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Why Open Source Civilisation?

Welcome to this blog.

I’ve been searching for a metaphor that might be able to hold the complexity of our current circumstances and act as a theoretical frame for my own observations and activities.

Some of the dynamics I observe include:

  • A species coming to terms with the fact that it can destroy the conditions that have enabled its existence;
  • Systems of governance built on expressions of authority that appear incapable of addressing the interests of the whole;
  • Growing technological capacity to tap crowd dynamics that vastly overshadows previous modes of dealing with collective perspective;
  • A re-imagining and reformation of the three sector divides and modalities of contribution to the public and private good;
  • A breaking down in the stability of the social contract that has provided the framing and narrative for many people’s lives across the global north in the 20th century – (study hard, find a job, acquire property, produce offspring and grow old amidst economic stability);
  • The seeming limits of current forms of nation-state democracy to translate formal modes of citizen participation into changes that effectively address issues of fundamental concern and consequence;
  • New models of sharing, peer to peer learning and culture, access over ownership, the gift economy and global commons;

Open Source in digital software production involved opening and making accessible the source code for multi-nodal input in the development, adaptation, extension and evolution of software. The ‘peers’ of peer to peer (P2P) production are often separated by vast geographical and time differences and may have no contact or knowledge of each other in the analog world. The movement began to dissolve the boundaries between users and producers and broke the bottleneck limitations of linear production models that had dominated since Ford and Taylor championed them so effectively.

So my inquiry is – what would it look like if our civilisational code was made open and freely accessible – the boundaries between producers and users blurred? What are the underlying constraints on power necessary to enable such a model to flourish and thrive?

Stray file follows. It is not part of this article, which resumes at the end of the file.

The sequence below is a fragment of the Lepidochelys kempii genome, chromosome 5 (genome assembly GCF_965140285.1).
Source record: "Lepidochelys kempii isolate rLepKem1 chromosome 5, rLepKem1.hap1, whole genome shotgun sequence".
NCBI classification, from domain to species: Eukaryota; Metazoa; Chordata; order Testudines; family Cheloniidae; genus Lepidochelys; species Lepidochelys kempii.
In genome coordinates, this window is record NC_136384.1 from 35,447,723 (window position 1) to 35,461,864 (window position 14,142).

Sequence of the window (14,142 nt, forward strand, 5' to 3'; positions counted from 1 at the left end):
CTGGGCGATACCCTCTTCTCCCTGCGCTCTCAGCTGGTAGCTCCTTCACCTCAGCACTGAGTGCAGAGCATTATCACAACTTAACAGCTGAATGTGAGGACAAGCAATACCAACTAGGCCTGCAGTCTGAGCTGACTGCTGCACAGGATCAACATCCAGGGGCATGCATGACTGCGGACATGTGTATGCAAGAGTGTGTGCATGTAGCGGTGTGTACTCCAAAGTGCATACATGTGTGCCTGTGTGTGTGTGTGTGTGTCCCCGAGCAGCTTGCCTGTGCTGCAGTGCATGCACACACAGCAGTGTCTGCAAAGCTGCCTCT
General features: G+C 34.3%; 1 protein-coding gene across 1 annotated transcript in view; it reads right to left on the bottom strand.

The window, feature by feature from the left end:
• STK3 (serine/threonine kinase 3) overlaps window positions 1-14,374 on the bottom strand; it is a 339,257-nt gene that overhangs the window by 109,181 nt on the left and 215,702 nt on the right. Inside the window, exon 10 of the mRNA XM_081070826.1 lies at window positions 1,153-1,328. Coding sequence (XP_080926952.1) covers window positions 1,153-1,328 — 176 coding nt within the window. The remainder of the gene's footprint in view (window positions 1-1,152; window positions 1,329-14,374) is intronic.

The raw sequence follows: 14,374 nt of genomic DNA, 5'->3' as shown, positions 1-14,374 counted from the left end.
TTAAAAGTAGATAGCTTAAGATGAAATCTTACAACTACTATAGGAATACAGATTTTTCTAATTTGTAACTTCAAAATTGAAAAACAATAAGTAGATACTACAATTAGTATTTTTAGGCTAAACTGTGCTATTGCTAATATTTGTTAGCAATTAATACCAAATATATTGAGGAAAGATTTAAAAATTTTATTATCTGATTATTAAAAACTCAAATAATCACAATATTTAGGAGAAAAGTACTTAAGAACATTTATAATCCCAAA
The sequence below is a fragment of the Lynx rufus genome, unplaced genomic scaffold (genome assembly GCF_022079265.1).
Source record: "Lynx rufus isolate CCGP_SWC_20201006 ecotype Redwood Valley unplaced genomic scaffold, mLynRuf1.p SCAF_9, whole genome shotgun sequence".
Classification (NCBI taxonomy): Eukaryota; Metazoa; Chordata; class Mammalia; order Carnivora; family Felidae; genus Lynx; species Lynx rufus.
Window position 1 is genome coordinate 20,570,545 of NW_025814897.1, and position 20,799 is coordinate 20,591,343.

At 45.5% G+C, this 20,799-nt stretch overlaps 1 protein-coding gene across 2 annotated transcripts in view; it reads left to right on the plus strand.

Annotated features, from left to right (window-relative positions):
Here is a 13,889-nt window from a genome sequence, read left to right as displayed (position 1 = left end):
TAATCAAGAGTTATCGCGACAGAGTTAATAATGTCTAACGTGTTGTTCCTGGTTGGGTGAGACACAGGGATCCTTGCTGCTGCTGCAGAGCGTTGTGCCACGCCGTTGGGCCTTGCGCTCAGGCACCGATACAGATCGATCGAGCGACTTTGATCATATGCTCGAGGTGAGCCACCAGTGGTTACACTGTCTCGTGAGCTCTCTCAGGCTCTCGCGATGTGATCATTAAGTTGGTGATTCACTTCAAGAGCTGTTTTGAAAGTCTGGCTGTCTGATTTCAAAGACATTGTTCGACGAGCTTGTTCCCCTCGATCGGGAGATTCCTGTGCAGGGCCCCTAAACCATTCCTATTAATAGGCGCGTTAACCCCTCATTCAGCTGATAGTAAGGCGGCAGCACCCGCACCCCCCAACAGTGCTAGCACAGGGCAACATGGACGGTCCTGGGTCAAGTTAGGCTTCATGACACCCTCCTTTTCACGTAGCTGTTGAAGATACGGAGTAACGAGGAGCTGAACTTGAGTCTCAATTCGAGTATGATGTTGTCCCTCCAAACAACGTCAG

Finally, and perhaps most importantly, I simply like the words open and source.

What is at the heart of our civilisational ethic?

Where does the fountain spring from and where does it flow to?

As individuals what are the ways we can participate in and align our own contributions to the greater whole? What is the power of individual action in an open source world?

And what lies at the source of our own motivations?

What is this awareness in which these thoughts arise?

As an individual member of a population exceeding seven billion I smile at the audacity of the pondering and take heart in connecting to a community around the world that shares such questions and concerns.

Consider this a personal invitation 🙂

About me…

As a teenager I wanted to be an environmental economist and began my university studies in economics, philosophy and environmental studies. These plans were interrupted, for better or worse, by my other great love, playing piano and improvised music. In my early twenties, studying jazz and improvisation, learning to surrender rational decisions and doubts to an intuitive process that appeared more effective (at least musically), steered me towards methodologies of practice that recognise the power of approaches beyond conventional rationality, or mechanistic cause and effect paradigms. I learnt that creativity is more a process of surrender and emergence than of planning and direction. My experiences with music also opened a doorway to a lifelong fascination with human ability and potential.

waiting at an airport probably listening to a podcast…

Eventually I completed a degree in international studies, providing a vehicle to explore my fascination with  different languages and cultural perspectives, and a framework to consider globalisation as a whole system phenomenon. I then worked for several years in the fields of education, youth and community development, and philanthropy. I have worked with Plan Australia, the Education Foundation, the Foundation for Young Australians, Inspire Foundation, Architects Without Borders, Jesuit Social Services and RMIT University, and upon reflection most of the professional experience I’ve had has been in the arena of education and support for social entrepreneurship, although we didn’t always call it by that name.

My broader interest lies in transition from modern capitalism to a more sustainable and healthy economic and social modality, one that is more compatible with the ecological limits of the planet, more equitable for the population as a whole and promotes the flowering of individual ability and development over materialistic acquisition or an anything goes liberalism. In my own life, I’ve tended to experiment with decisions that go  against the advice of others (sorry mum and dad) and  what looks good on paper. This partly stems from a deep-set impulse to break the mould and partly a conscious recognition that we have created new mental constraints on what is possible welded to notions of material security or career rewards that don’t always serve our higher potentials.

This blog is part of this exploration…

One Comment leave one →
  1. February 21, 2012 5:08 am

    Johnnie Walker meets Jacques Cousteau = exploring with a fun touch.
    Congrats for the site, just “keep walking” and you’ll get there, eventually somewhere.


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